Greece has the highest cost of electricity production in the EU


The most expensive electricity in Europe, and even more so than the average European average, generates the Greek electricity system, an element that should be taken seriously into account in shaping the long-term energy planning currently being developed. Compared to the European average, the wholesale price of electricity in Greece is higher by 22.2 euros per megawatt hour, while compared to countries such as Germany and France, by 30 euros per megawatt hour. There is also a lack of competitiveness in the domestic wholesale electricity market and in relation to neighboring countries with which electricity interconnections such as Bulgaria and Italy operate.

In Greece the average wholesale price of electricity is 24.3 euros per megawatt hour higher than Bulgaria and 14.5 euros per megawatt hour higher than Italy. The figures emerge from the European Commission’s quarterly report for the second quarter of 2019, confirming both the competitiveness of the Greek electricity market and the competitiveness of the Greek economy, while also highlighting the weight of the energy cost factor in the debate. that has opened up for the country’s energy planning and fuel mix for power generation in the coming years.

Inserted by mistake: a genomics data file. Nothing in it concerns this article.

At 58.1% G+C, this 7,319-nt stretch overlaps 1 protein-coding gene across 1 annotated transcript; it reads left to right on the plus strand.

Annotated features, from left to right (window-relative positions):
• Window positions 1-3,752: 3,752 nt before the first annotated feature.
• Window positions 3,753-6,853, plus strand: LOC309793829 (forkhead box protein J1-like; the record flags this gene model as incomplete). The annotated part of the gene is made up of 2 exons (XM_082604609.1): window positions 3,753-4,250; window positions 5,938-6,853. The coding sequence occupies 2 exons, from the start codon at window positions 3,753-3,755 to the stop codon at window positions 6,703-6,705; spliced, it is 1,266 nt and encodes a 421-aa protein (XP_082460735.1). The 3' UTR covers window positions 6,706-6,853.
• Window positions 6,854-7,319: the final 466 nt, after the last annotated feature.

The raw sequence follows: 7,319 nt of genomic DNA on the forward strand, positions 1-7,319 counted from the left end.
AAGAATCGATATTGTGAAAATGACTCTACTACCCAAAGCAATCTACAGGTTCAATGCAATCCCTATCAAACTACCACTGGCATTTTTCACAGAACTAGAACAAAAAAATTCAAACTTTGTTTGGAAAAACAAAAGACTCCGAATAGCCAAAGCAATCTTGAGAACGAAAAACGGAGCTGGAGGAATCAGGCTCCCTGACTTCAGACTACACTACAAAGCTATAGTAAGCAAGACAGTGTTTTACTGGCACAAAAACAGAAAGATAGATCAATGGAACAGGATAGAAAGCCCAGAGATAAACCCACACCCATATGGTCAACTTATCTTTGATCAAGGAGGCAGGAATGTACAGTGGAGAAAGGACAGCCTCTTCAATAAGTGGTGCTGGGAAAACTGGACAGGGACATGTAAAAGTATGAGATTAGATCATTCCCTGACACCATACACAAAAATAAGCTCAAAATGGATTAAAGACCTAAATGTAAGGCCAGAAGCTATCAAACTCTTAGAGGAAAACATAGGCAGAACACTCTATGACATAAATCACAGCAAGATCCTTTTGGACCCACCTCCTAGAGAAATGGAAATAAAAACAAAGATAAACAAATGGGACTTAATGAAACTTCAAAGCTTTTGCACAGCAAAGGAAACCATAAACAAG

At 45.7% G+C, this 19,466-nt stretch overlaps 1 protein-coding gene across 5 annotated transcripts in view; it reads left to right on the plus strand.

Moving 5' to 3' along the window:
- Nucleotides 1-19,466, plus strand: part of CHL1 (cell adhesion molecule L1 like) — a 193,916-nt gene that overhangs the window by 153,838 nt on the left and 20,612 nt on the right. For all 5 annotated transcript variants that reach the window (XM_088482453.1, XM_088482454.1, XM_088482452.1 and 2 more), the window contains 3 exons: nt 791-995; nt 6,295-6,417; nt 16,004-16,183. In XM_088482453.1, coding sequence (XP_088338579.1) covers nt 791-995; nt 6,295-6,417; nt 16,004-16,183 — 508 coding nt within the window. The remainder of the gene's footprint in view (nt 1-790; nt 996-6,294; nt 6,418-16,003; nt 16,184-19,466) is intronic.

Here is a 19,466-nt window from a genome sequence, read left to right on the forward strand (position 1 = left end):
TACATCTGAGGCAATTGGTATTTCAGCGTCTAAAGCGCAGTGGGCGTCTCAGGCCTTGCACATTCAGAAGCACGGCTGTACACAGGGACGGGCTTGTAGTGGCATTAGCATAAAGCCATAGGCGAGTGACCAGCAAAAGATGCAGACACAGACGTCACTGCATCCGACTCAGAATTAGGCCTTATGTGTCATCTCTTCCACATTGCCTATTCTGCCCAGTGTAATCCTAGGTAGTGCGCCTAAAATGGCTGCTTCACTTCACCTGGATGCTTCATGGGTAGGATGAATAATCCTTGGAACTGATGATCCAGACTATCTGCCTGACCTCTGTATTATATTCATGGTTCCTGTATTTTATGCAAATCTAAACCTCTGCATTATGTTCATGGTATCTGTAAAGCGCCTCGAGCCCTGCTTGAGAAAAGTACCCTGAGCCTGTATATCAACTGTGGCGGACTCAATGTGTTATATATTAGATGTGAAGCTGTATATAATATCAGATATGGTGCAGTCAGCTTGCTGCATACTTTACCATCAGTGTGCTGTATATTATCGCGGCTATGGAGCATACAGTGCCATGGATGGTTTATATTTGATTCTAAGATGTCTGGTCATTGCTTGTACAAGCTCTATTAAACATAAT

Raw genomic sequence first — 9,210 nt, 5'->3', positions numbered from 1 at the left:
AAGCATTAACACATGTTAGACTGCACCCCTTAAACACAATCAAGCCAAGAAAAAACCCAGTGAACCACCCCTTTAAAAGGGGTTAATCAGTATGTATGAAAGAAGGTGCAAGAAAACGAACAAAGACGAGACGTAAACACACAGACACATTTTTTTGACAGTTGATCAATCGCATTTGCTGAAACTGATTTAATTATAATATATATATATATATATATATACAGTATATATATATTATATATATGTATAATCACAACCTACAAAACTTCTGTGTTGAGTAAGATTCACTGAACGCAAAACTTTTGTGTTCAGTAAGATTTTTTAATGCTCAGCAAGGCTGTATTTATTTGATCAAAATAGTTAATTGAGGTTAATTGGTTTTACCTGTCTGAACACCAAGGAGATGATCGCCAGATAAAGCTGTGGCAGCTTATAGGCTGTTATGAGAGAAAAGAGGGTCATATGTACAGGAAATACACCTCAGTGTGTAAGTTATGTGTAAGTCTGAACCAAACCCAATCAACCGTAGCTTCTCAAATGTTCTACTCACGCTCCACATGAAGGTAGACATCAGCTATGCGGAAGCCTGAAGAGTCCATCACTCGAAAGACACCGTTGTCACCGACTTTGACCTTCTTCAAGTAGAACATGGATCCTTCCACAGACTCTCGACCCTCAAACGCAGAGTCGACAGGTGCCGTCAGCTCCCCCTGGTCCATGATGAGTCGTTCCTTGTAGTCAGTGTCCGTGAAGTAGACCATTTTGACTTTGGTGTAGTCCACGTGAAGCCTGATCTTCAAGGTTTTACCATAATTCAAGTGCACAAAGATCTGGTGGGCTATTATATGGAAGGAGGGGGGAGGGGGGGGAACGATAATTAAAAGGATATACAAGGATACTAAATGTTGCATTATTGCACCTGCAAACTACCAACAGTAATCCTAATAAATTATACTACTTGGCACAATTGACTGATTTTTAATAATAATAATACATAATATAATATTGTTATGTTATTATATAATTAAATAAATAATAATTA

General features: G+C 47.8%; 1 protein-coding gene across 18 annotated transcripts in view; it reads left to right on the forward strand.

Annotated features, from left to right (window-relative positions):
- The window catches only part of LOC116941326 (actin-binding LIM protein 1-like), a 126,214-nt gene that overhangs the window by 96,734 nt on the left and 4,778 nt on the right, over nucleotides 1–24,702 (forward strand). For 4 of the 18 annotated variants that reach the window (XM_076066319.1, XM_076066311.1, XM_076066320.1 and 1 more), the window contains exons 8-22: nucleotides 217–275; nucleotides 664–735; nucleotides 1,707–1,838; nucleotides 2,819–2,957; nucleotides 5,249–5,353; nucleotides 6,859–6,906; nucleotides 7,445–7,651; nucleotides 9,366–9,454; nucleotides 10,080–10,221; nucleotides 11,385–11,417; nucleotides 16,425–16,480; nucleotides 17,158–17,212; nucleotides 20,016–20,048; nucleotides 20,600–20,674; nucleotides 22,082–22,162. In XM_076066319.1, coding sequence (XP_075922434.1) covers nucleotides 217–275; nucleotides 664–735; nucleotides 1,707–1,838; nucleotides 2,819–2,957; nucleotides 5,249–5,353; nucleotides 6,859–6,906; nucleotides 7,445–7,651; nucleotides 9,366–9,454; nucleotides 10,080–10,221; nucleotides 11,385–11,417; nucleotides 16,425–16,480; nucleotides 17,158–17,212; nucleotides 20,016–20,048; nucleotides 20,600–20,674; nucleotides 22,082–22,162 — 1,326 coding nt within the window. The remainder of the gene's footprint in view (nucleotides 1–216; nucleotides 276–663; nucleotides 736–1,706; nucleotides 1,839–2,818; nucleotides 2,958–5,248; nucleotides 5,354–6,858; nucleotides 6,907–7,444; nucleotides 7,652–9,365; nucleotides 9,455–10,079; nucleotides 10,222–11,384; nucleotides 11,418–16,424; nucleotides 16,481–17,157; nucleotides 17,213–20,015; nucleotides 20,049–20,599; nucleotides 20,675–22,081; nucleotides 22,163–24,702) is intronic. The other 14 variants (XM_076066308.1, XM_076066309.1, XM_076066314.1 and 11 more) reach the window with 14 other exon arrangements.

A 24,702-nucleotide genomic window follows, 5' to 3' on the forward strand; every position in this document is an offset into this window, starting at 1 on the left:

According to EU data, the average electricity price in Greece’s wholesale market in the second quarter of the year stood at 65.5 euros per megawatt hour, when the average of European countries was 43.3 euros per megawatt hour. . The closest price to Greece is Malta at € 63.9 a megawatt hour and Poland’s immediate next at € 56.4 a megawatt hour. The convergence with these two markets is not accidental. Greece’s electricity market resembles that of Malta in terms of interconnections, as it may not be an island, but it has limited interconnections with its neighboring countries that cannot serve imports that could reduce prices .

Lignite and pollutants

The common feature with the Polish market is the high lignite participation rates in electricity generation at present. Lignite emits large quantities of pollutants and the rising cost of CO2 is the key factor that has been pushing up wholesale electricity prices in Greece over the past two years and a major cause of PPC’s economic collapse. The increase in the wholesale price of electricity in Greece in the second quarter of the year increased by 17% compared to last year, as well as the increase in the price of CO2 and the decrease in hydroelectricity. At the same time, the average European wholesale electricity price fell by 1%.



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